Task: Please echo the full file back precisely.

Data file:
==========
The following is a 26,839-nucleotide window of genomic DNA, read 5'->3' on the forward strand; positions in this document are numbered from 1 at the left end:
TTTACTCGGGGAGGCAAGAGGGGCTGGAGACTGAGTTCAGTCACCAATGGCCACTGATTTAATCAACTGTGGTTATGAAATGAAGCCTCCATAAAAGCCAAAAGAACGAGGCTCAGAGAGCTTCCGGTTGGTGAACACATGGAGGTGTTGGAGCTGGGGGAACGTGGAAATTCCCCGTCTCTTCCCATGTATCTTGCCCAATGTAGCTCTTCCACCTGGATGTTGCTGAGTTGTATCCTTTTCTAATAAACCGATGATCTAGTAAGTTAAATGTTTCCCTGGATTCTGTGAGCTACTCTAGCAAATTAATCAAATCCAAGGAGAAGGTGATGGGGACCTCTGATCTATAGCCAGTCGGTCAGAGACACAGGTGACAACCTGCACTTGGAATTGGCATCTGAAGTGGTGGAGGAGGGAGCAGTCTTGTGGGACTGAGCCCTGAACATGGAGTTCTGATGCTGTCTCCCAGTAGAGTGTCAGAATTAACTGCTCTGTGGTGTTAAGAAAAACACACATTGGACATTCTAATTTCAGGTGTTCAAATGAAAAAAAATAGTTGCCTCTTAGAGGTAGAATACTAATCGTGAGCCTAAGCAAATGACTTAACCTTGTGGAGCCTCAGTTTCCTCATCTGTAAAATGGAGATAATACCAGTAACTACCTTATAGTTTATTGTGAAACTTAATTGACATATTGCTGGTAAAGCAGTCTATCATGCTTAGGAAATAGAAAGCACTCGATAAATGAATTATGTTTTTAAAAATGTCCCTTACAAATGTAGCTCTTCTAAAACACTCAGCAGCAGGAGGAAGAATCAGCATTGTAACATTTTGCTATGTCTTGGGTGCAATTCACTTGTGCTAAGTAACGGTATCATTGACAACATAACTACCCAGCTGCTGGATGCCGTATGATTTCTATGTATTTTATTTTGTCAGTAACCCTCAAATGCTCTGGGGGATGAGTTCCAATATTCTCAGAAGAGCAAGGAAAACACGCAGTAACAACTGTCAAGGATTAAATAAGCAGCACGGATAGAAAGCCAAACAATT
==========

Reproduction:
The following is a 26,839-nucleotide window of genomic DNA, read 5'->3' on the forward strand; positions in this document are numbered from 1 at the left end:
TTTACTCGGGGAGGCAAGAGGGGCTGGAGACTGAGTTCAGTCACCAATGGCCACTGATTTAATCAACTGTGGTTATGAAATGAAGCCTCCATAAAAGCCAAAAGAACGAGGCTCAGAGAGCTTCCGGTTGGTGAACACATGGAGGTGTTGGAGCTGGGGGAACGTGGAAATTCCCCGTCTCTTCCCATGTATCTTGCCCAATGTAGCTCTTCCACCTGGATGTTGCTGAGTTGTATCCTTTTCTAATAAACCGATGATCTAGTAAGTTAAATGTTTCCCTGGATTCTGTGAGCTACTCTAGCAAATTAATCAAATCCAAGGAGAAGGTGATGGGGACCTCTGATCTATAGCCAGTCGGTCAGAGACACAGGTGACAACCTGCACTTGGAATTGGCATCTGAAGTGGTGGAGGAGGGAGCAGTCTTGTGGGACTGAGCCCTGAACATGGAGTTCTGATGCTGTCTCCCAGTAGAGTGTCAGAATTAACTGCTCTGTGGTGTTAAGAAAAACACACATTGGACATTCTAATTTCAGGTGTTCAAATGAAAAAAAATAGTTGCCTCTTAGAGGTAGAATACTAATCGTGAGCCTAAGCAAATGACTTAACCTTGTGGAGCCTCAGTTTCCTCATCTGTAAAATGGAGATAATACCAGTAACTACCTTATAGTTTATTGTGAAACTTAATTGACATATTGCTGGTAAAGCAGTCTATCATGCTTAGGAAATAGAAAGCACTCGATAAATGAATTATGTTTTTAAAAATGTCCCTTACAAATGTAGCTCTTCTAAAACACTCAGCAGCAGGAGGAAGAATCAGCATTGTAACATTTTGCTATGTCTTGGGTGCAATTCACTTGTGCTAAGTAACGGTATCATTGACAACATAACTACCCAGCTGCTGGATGCCGTATGATTTCTATGTATTTTATTTTGTCAGTAACCCTCAAATGCTCTGGGGGATGAGTTCCAATATTCTCAGAAGAGCAAGGAAAACACGCAGTAACAACTGTCAAGGATTAAATAAGCAGCACGGATAGAAAGCCAAACAATT